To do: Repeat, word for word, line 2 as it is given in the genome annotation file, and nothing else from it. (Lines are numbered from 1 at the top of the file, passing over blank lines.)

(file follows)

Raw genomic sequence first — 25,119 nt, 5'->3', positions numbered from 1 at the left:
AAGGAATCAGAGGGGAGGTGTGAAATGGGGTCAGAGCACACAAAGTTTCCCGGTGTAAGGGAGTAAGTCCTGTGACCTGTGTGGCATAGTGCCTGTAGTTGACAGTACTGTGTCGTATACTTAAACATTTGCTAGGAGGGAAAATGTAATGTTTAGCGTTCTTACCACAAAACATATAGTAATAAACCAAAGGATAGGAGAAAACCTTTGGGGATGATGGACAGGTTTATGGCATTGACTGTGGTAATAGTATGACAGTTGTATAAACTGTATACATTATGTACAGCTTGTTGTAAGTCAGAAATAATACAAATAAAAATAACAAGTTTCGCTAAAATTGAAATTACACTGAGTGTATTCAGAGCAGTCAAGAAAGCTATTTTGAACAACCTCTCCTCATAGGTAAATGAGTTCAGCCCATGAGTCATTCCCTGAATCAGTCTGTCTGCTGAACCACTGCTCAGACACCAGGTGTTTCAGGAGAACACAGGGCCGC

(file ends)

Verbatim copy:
AAGGAATCAGAGGGGAGGTGTGAAATGGGGTCAGAGCACACAAAGTTTCCCGGTGTAAGGGAGTAAGTCCTGTGACCTGTGTGGCATAGTGCCTGTAGTTGACAGTACTGTGTCGTATACTTAAACATTTGCTAGGAGGGAAAATGTAATGTTTAGCGTTCTTACCACAAAACATATAGTAATAAACCAAAGGATAGGAGAAAACCTTTGGGGATGATGGACAGGTTTATGGCATTGACTGTGGTAATAGTATGACAGTTGTATAAACTGTATACATTATGTACAGCTTGTTGTAAGTCAGAAATAATACAAATAAAAATAACAAGTTTCGCTAAAATTGAAATTACACTGAGTGTATTCAGAGCAGTCAAGAAAGCTATTTTGAACAACCTCTCCTCATAGGTAAATGAGTTCAGCCCATGAGTCATTCCCTGAATCAGTCTGTCTGCTGAACCACTGCTCAGACACCAGGTGTTTCAGGAGAACACAGGGCCGC